Italy pits top sleuths against world’s heritage looters

Italy pits top sleuths against world's heritage looters
The 60-strong task force of art detectives and restorers will work for Unesco. Photo: Fillipo Monteforte / AFP
Italy unveiled a 60-strong task force of art detectives and restorers on Tuesday, ready to protect the world's crisis-hit heritage sites for UNESCO in a cultural version of the UN's famous Blue Helmets.

The task force, dubbed “cultural peacekeepers”, will be dispatched – when logistically possible – to assess the damage to globally-prized monuments or works in the wake of conflicts, earthquakes, floods or other disasters.
The main aim is to stop the looting and selling of heritage by militants to fund “terrorist activities”, UNESCO said.
The task force will “assess risk and quantify damage done to cultural heritage sites, develop action plans and urgent measures, provide technical supervision and training for local national staff,” the Italian ministry said in a statement.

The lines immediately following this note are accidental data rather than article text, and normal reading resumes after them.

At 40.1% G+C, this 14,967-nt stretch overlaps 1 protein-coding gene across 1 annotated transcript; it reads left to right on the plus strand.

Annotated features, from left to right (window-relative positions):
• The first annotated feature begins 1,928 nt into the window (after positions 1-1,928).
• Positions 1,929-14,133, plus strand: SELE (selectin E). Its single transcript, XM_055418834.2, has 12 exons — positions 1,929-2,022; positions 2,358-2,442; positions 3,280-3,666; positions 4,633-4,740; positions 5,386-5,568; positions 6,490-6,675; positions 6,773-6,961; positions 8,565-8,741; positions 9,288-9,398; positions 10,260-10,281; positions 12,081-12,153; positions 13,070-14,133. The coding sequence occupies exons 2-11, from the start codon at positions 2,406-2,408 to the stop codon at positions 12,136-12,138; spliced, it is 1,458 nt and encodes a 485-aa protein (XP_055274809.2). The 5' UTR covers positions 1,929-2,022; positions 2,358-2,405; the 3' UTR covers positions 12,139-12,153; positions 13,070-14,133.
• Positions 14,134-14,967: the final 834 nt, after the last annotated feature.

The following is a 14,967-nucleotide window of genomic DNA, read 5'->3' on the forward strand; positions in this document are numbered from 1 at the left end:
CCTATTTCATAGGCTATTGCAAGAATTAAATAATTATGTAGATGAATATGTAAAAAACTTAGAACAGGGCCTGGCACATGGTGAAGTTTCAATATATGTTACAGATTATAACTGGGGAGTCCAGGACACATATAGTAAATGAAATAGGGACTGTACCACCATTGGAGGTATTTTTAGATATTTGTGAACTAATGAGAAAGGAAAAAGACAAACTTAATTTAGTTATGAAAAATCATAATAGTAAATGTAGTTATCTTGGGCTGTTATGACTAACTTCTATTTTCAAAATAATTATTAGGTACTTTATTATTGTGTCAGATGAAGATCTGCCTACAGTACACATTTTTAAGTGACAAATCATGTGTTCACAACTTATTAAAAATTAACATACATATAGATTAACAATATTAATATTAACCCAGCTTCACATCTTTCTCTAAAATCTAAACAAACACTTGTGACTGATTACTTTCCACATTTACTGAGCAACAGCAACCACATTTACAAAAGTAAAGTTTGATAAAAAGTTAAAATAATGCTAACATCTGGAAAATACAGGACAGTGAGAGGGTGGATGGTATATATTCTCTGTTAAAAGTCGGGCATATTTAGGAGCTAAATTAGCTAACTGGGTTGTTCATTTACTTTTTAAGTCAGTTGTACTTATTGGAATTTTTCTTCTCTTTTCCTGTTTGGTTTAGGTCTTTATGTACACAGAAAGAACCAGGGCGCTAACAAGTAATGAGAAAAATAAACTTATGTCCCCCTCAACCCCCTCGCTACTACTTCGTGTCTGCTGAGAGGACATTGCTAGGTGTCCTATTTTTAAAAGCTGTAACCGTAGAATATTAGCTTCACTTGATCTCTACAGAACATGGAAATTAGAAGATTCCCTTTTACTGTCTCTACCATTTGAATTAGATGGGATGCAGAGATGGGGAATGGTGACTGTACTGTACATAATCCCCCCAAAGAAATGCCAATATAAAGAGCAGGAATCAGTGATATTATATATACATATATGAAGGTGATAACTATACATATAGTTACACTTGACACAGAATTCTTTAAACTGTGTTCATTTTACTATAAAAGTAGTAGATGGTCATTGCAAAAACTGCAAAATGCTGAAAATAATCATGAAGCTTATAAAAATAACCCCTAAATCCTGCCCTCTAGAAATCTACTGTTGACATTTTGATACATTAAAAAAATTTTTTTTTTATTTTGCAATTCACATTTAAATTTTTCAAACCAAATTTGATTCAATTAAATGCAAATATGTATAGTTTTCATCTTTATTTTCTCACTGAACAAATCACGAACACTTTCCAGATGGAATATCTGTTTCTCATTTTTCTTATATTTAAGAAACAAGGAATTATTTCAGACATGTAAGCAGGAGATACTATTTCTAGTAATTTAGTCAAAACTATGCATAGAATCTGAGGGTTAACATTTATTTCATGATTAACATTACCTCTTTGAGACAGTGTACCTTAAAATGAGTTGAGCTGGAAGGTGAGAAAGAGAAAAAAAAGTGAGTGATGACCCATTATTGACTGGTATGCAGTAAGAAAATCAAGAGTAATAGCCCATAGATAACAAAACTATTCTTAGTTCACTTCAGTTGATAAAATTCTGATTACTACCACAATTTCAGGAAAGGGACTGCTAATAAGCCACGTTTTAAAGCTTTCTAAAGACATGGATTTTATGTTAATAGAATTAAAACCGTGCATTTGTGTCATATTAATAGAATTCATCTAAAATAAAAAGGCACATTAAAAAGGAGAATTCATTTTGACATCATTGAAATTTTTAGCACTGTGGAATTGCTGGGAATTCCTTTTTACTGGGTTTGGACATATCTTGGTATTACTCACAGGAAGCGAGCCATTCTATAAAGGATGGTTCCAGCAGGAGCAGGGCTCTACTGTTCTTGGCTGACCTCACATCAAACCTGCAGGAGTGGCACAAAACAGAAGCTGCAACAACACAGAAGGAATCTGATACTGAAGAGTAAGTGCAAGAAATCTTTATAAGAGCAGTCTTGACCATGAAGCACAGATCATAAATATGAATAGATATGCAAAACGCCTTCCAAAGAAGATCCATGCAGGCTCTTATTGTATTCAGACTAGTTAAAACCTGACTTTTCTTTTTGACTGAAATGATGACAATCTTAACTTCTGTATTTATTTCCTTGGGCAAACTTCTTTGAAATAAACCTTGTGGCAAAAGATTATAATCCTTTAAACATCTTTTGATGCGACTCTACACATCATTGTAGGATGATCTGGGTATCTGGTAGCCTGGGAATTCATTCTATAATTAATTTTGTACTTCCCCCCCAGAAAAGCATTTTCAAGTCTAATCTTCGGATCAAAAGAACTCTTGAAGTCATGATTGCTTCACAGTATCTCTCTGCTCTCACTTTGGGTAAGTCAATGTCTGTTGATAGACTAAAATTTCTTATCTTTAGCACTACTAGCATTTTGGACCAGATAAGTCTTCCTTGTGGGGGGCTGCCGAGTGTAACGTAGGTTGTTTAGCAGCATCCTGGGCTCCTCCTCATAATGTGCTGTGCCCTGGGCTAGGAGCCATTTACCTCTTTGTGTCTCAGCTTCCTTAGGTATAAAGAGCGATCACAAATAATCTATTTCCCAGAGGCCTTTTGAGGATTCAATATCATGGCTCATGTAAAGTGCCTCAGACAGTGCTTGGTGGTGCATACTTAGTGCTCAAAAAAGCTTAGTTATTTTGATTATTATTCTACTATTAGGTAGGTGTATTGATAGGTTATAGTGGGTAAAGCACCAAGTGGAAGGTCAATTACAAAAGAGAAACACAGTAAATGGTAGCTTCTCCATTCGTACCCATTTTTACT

It will also help transfer movable objects to safety “and strengthen the fight against looting and illegal trafficking of cultural property,” the ministry said.
Thirty police art detectives and 30 archaeologists, restorers and art historians “are already operational and ready to go where UNESCO sends them,” said Culture Minister Dario Franceschini.
Italy's art police have an international reputation for tracking down and recovering stolen works.
The hope, UNESCO director Irina Bokova said Tuesday, was that other countries would follow Rome's example and join the heritage fight.
The idea for an Italian, cultural version of the United Nations peacekeepers – known by their distinctive blue helmets – was voted in by the UN after the destruction of sites including in Syria's Palmyra by the Islamic State group.
IS seized control of Palmyra in May and has realized international fears by destroying some of the most prized sites in the UNESCO World Heritage listed ancient city.
The militants have carried out a sustained campaign of destruction against heritage sites in areas under their control in Syria and Iraq, including the important Iraqi sites of Hatra, Nimrud and Khorsabad, the ancient Assyrian capital.
Islamist militants are also accused of being behind attacks on 10 religious and historic monuments in the UNESCO World Heritage city of Timbuktu in Mali.

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